Wedding Suit Fabric and Materials Guide

Find the best fabric for your style.

Groom's tux

Photo by Mo Davis Photography

If you've never been very interested in suits before you got engaged, then you've probably found that shopping for what you'll wear on your wedding day feels pretty confusing. At first glance, classic black or gray suits might all look the same, but a closer look shows that there is a lot more detail than you may have expected. Picking out the right suit for your big day means knowing exactly what you want and what to look for.

One of the most important things to keep in mind is the fabric and material of a wedding suit, and that's exactly where this guide comes in. Suits can come in all different fabrics, and the fabric you choose can say a lot about your style and the look you're going for. To help you navigate it all, we consulted with menswear experts Oscar Udeshi and Matt Ramirez.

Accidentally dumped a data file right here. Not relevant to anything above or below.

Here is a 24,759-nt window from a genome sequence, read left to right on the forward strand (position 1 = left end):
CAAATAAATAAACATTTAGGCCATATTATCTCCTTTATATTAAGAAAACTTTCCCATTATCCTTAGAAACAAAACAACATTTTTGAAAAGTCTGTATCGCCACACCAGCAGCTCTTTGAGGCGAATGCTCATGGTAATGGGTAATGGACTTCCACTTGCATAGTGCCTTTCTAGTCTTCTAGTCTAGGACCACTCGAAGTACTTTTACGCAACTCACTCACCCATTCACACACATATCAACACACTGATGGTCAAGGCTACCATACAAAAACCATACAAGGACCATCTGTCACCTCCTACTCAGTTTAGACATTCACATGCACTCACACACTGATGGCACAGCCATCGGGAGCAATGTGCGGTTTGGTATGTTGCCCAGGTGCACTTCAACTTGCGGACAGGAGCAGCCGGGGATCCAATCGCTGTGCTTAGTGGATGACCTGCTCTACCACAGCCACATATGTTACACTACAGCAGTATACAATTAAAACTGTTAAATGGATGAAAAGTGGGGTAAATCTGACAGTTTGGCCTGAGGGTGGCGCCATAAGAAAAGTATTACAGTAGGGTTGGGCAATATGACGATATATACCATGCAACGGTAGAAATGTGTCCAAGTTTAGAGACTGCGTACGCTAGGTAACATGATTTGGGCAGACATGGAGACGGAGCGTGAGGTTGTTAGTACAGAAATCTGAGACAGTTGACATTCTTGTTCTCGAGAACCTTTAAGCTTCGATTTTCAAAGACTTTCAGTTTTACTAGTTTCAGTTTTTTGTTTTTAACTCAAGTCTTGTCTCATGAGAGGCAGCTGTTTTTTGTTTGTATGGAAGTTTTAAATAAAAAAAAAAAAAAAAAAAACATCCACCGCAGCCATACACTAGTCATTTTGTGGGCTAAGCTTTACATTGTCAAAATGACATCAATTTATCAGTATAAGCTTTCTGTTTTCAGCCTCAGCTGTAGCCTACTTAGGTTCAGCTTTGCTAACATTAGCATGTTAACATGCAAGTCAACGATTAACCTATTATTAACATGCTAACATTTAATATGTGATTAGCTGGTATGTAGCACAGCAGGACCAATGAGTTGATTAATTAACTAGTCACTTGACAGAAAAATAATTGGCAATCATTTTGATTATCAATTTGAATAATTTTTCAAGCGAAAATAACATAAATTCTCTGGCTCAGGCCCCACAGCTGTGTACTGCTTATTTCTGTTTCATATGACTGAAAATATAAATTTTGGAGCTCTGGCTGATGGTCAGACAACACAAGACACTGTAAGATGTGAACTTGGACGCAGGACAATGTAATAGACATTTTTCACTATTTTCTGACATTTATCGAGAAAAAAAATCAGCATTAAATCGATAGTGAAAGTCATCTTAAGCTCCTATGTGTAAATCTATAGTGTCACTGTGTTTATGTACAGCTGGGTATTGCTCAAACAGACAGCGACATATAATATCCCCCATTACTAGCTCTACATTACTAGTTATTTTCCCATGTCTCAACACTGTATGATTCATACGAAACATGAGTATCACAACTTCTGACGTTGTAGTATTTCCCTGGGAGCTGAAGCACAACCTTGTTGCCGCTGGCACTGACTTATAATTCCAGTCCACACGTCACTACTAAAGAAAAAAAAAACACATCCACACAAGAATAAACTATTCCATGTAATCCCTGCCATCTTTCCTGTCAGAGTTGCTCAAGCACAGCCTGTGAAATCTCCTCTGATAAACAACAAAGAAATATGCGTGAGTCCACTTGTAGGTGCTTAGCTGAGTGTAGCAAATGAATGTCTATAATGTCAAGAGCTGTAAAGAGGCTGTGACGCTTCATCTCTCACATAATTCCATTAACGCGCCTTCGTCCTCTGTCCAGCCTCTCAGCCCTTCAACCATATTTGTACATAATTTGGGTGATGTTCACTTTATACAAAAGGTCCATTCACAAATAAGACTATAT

Meet the Expert

  • Oscar Udeshi is a tailor and menswear designer and founder of Udeshi Tailoring. He launched his brand Udeshi in 1999 and by 2002 he became the youngest menswear designer at Paris Men’s Fashion Week.
  • Matt Ramirez is the senior vice president of marketing for Generation Tux, an online tuxedo and suit rental service.

How to Choose the Best Material For Your Suit

Picking the right fabric for your suit can be overwhelming, and one way to make it easier is to avoid going out of your comfort zone too much. For a wedding, you really want something that feels right for you. "I would recommend getting a suit that fits the wearer's physique and personality," Udeshi tells Brides. "A made-to-measure suit is an excellent choice to make sure it's perfect for the groom and there are no compromises."